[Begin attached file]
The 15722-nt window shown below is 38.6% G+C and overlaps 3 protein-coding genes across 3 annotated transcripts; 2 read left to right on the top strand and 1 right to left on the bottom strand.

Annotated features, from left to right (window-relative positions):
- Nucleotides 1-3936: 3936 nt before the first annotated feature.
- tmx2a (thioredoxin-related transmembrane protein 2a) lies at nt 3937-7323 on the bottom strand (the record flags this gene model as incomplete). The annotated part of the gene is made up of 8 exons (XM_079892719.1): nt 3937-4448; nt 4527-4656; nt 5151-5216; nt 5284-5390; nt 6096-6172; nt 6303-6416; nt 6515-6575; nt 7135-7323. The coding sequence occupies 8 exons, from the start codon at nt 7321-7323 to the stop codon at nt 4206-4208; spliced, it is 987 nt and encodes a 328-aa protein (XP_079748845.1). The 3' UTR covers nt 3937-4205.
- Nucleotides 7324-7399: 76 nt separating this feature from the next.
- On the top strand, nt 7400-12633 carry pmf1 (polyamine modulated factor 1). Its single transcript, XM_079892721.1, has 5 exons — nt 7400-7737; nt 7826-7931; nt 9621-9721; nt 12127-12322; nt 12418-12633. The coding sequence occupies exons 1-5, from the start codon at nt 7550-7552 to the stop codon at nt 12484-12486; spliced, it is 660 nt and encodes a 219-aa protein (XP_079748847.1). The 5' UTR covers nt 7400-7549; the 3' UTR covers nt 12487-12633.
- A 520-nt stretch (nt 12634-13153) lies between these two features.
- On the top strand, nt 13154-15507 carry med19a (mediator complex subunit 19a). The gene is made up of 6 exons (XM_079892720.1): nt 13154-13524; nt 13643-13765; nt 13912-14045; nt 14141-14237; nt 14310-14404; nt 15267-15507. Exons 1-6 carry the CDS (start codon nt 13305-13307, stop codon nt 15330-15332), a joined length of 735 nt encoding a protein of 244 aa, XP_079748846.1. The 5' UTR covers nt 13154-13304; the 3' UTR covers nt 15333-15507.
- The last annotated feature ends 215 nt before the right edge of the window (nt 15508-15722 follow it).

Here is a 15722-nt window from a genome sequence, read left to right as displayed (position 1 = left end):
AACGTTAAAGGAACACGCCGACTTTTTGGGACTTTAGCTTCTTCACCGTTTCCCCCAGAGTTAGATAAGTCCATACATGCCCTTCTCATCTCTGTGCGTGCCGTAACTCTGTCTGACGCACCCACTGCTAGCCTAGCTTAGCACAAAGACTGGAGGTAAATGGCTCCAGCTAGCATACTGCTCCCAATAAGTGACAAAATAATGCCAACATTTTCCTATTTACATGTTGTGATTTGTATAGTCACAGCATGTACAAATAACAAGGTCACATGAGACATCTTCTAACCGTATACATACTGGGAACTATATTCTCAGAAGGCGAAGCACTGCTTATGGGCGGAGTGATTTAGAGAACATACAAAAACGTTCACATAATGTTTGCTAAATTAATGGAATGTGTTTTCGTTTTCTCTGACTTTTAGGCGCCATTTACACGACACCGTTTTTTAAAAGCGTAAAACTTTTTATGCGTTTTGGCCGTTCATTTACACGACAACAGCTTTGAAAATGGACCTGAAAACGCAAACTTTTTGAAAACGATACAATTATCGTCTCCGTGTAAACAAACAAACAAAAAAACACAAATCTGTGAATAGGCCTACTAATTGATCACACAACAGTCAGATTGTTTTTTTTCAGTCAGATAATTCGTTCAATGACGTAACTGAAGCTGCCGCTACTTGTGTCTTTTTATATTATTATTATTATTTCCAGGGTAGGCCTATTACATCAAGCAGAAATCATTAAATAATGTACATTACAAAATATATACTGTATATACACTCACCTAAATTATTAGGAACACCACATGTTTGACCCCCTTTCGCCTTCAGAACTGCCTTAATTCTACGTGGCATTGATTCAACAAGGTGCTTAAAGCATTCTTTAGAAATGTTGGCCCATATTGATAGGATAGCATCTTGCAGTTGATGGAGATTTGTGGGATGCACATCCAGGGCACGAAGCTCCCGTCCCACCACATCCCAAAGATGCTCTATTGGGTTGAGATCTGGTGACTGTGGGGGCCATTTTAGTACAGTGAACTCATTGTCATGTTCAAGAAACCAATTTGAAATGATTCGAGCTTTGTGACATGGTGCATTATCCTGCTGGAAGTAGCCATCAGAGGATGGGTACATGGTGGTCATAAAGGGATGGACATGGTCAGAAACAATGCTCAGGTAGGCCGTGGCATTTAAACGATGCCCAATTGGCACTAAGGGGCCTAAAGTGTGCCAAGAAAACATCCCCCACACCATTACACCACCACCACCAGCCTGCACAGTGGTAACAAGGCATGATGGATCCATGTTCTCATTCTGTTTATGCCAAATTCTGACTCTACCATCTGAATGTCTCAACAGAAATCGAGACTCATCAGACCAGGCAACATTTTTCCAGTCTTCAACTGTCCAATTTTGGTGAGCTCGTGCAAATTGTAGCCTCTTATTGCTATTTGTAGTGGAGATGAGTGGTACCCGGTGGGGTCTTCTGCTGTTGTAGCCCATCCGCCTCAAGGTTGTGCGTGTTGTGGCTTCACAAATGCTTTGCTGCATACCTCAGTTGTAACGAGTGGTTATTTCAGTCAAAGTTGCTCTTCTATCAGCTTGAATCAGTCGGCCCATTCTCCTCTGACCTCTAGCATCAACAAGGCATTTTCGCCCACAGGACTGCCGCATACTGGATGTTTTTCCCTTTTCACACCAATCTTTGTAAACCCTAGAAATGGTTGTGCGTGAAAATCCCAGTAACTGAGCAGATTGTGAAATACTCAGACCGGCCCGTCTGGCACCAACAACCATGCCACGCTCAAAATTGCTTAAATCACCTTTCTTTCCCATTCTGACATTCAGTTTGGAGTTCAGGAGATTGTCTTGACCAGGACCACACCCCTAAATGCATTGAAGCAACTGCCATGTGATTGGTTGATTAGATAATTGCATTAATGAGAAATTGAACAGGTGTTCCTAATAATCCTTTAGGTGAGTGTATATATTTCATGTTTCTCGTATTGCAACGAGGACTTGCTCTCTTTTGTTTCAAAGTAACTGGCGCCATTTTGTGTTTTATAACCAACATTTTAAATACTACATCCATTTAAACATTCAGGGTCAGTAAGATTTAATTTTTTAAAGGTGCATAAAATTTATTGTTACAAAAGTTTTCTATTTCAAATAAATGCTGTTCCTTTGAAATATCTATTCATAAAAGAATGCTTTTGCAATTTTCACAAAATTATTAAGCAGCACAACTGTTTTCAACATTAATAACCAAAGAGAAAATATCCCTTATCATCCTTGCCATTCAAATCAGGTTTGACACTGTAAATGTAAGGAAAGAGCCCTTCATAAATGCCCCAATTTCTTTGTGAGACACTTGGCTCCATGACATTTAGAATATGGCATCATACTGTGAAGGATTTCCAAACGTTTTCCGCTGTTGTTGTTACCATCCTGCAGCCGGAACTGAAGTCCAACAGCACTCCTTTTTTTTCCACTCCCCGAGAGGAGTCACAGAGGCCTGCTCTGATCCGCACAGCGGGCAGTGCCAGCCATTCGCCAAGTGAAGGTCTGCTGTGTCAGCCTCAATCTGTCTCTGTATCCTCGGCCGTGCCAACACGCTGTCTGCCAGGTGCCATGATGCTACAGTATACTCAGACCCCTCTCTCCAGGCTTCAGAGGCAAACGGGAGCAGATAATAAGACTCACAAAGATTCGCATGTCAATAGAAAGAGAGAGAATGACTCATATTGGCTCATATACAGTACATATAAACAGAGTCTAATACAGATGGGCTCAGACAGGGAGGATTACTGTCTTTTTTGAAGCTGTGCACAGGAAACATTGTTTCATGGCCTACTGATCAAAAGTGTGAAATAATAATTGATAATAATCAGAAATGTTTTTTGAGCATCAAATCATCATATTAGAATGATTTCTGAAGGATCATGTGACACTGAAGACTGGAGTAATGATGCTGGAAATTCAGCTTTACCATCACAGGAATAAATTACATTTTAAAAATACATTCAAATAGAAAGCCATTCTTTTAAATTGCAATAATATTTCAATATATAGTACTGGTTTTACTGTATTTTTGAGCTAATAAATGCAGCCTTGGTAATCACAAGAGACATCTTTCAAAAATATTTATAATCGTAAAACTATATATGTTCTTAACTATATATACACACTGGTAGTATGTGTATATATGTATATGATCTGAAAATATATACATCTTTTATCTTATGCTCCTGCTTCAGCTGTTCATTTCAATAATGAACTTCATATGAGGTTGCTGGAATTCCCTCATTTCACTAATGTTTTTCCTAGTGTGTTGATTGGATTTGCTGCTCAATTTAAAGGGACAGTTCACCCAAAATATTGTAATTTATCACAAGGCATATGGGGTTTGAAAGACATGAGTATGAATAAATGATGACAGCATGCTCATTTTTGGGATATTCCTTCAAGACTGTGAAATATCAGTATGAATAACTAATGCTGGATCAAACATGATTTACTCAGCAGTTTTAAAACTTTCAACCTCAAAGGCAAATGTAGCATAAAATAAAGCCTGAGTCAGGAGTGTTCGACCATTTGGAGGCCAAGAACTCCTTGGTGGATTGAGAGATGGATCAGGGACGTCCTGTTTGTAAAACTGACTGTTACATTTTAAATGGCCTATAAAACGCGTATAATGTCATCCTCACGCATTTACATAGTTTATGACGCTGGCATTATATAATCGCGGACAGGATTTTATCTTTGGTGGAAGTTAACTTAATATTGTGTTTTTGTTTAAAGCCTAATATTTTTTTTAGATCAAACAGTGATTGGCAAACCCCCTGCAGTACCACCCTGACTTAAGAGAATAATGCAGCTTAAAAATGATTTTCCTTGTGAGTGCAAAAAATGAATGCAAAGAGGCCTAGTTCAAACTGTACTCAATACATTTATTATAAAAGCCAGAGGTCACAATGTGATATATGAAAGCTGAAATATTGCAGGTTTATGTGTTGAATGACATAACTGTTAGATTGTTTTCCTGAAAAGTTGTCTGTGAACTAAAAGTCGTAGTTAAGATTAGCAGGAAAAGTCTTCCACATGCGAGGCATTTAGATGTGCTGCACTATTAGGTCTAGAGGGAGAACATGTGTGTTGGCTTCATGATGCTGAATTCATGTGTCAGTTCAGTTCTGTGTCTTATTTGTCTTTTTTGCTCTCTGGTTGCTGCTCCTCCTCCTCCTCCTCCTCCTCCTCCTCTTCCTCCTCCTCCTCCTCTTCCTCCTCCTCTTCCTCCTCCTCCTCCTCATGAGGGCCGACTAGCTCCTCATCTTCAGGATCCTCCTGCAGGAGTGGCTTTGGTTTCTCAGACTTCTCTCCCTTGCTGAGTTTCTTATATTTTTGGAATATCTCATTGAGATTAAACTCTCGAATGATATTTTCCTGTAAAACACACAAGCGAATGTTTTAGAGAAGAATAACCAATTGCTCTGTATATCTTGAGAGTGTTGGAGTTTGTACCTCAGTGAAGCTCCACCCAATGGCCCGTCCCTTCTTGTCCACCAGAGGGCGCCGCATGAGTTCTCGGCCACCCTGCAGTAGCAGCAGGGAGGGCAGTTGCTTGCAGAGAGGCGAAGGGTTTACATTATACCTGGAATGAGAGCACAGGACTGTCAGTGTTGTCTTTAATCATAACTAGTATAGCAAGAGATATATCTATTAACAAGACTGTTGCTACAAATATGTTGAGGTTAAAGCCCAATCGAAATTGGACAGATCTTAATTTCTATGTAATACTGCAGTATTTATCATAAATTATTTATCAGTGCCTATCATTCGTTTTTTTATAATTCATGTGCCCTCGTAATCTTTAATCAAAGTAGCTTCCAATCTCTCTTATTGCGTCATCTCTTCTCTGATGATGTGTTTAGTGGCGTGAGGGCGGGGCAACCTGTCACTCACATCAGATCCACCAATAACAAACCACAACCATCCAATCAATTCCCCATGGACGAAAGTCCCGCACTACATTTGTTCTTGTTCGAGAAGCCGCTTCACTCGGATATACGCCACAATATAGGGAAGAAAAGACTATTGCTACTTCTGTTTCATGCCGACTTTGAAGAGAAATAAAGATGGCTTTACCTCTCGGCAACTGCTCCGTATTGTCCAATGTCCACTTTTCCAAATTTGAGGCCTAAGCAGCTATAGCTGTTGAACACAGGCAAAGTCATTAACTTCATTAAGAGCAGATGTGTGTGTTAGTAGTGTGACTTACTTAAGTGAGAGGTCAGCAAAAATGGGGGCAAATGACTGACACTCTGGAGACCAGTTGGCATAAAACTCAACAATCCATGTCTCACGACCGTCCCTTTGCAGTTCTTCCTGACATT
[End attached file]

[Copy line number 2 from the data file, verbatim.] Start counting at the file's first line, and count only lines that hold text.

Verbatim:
Annotated features, from left to right (window-relative positions):